Tech companies in the FTC's sights, chairwoman says
Tech companies have been put on notice by the Fair Trade Commission (FTC), with Chairwoman Cho Sung-wook saying that the antitrust regulator will act decisively if it finds any violations by them.
She also noted the FTC will conclude its review of the acquisition of Baedal Minjok, or Baemin, by Berlin's Delivery Hero before the end of the year.
In a press briefing held on Tuesday celebrating her first anniversary as the head of the commission, Cho said the FTC is keeping an eye on the app commission system.
“We are closely monitoring the market competition situation and the impact on the consumers from changes in commission charges in the app market,” Cho said. “It is a problem that has been created from the lack of competition in the app market.”
Google is set to extend its 30 percent commission to in-app purchases from all mobile services, including Naver, Kakao and other music and video services. Previously, it only charged the 30 percent commission on gaming app transactions.
Apple has been charging in-app fees for all mobile services since 2011.
The FTC "will not allow any anticompetitive practices and will punish those that engage in them,” Cho said.
The FTC chairwoman denied that the antitrust agency has become soft, saying that the commission is simply more thoroughly reviewing the evidence in applying the law.
The commission has been accused by civic groups of going easy on Mirae Asset Group Chairman Park Hyeon-joo after the brokerage was found to have engaged in illegal related-party transactions. In the case, the company was fined 4.39 billion won ($3.68 million).
If Park has been prosecuted, the country's largest brokerage would have been prevented from entering the commercial paper and investment management account (IMA) markets.
“The FTC hasn't become soft,” Cho said. “I would like to stress that we have evaluated properly the information provided by the investigation department.”
She said the case clearly demonstrated the evidence-based decision-making of the FTC as well as its neutrality and the independence.
“If there is insufficient evidence or lack of a legal basis, we will not report the case to the prosecutors,” Cho said.
Cho also defended the FTC on its approach to a complaint against Apple in which it allowed the company to come up with its own remedy.
Apple Korea was accused of forcing local telecommunication companies — SK Telecom, KT and LG U+ — to pay for Apple’s marketing expenses and repairs under warranty since 2016.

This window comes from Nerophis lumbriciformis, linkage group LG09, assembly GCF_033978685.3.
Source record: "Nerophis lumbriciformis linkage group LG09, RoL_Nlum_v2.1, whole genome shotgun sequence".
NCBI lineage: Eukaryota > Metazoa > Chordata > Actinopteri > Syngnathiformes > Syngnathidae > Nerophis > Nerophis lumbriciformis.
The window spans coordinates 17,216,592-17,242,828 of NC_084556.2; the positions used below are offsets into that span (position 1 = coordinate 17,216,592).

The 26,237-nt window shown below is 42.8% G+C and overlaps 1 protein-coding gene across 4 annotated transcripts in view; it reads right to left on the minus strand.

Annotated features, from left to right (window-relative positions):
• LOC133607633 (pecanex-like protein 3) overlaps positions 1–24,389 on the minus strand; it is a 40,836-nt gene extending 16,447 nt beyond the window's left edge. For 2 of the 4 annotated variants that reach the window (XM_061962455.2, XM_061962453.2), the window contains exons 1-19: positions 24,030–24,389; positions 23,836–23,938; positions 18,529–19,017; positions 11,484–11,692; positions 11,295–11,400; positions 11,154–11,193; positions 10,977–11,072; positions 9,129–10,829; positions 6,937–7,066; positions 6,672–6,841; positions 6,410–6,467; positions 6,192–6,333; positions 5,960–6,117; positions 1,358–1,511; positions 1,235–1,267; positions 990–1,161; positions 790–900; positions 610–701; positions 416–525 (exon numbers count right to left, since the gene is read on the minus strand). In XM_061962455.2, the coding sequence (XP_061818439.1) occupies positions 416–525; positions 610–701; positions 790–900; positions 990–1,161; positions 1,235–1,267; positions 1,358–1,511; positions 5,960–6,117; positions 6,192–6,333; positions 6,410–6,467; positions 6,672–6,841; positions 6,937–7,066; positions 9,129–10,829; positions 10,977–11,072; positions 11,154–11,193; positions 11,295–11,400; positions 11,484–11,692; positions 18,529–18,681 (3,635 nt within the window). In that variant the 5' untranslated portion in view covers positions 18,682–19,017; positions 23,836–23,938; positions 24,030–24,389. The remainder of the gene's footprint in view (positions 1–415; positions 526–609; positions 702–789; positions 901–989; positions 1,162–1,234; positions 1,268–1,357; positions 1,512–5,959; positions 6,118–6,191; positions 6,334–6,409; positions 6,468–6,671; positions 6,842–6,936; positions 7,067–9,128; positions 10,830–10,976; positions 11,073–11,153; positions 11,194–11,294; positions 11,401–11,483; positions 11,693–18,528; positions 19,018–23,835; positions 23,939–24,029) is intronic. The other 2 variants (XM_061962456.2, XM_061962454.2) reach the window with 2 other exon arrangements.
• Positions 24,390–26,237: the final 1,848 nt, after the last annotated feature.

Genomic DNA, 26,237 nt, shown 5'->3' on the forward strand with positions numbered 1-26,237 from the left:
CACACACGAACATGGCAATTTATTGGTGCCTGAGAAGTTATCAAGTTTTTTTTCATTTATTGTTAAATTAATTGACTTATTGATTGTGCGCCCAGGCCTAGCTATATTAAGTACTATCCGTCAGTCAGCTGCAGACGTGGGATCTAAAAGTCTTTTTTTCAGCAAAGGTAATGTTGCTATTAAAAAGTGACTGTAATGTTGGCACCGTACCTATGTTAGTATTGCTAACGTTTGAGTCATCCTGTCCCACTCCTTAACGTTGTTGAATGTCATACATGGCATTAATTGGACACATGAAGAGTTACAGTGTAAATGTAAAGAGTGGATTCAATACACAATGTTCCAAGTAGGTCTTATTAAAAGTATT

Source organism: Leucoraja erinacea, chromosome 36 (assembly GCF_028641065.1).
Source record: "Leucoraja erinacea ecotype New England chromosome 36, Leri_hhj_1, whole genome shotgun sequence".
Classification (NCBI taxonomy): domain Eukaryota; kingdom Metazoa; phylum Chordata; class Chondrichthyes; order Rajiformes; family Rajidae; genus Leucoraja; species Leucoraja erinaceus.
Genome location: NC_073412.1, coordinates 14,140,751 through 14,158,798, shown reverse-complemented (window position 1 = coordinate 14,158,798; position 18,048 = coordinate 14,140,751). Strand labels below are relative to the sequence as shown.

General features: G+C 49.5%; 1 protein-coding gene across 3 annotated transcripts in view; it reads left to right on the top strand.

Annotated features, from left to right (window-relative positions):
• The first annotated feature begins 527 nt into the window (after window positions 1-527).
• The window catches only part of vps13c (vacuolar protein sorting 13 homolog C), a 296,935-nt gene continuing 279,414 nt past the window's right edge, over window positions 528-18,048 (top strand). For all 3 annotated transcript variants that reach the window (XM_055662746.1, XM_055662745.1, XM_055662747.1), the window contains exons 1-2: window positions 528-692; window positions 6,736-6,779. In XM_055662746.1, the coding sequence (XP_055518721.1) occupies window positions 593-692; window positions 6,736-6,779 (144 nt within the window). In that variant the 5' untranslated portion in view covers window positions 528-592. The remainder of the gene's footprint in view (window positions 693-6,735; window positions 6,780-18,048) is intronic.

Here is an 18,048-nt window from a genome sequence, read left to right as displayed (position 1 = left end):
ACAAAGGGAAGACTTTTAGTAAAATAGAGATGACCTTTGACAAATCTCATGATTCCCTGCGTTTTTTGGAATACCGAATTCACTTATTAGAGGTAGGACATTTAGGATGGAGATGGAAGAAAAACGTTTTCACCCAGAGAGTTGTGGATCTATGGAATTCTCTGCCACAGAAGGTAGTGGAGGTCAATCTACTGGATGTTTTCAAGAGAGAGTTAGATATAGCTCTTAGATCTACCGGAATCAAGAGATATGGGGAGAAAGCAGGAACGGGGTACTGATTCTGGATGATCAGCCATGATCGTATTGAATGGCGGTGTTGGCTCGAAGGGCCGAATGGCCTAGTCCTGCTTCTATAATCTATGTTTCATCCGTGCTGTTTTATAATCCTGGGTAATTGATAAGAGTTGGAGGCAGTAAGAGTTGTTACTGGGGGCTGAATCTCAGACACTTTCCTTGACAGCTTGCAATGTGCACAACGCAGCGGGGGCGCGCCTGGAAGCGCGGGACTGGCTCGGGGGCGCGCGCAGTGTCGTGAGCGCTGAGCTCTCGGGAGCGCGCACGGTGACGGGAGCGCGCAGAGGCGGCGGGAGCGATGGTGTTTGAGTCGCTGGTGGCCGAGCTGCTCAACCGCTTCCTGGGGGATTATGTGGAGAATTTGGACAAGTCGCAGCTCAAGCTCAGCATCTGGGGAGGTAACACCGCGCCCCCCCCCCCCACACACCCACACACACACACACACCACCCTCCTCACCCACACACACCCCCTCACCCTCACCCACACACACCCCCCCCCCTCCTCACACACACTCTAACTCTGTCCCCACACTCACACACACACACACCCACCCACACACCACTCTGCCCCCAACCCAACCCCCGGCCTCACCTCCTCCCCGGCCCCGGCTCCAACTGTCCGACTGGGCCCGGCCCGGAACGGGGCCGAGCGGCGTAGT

“In a rapidly changing industry, if a case takes five to 10 years, the impact on the market will be limited,” Cho said. “The consent resolution system contributes to quickly helping those that have been negatively affected and influencing the market.”
She said while the FTC will further strengthen its investigation capacity, it will further enhance the consent resolution system, which compels the accused to voluntarily make changes to their unfair business practices, if needed.
The FTC chairwoman also commented on the acquisition of Baemin by Delivery Hero.
"As the merger has a huge impact on the market, we are currently reviewing the case thoroughly," Cho said. "The results of the review will be completed by the end of the year."
In December, Delivery Hero announced the purchase of Woowa Brothers, the operator of Baemin, in a $4 billion deal.
Delivery Hero already owns Yogiyo, and the concern is that it will monopolize local food delivery with the acquisition of Baemin.
In June, Yogiyo was hit with a 468-million-won fine by the FTC for forcing restaurants that use its app to lower prices on Yogiyo services or raise the prices for competing services. The company engaged in these practices between 2013 and 2016.
Baemin was criticized for trying to raise fees in April.
Cho hinted that the commission was near a decision on the merger between Hyundai Heavy Industries and Daewoo Shipbuilding and Engineering.
Cho said one of the achievements during her first year was a crackdown on undisclosed advertising on Instagram and YouTube.
“It sent a warning,” Cho said.
She added that while there are concerns over several influencers committing such violations, she stressed Instagrammers and YouTubers must follow the rules for voluntarily disclosing payments from advertisers.
BY LEE HO-JEONG [firstname.lastname@example.org]
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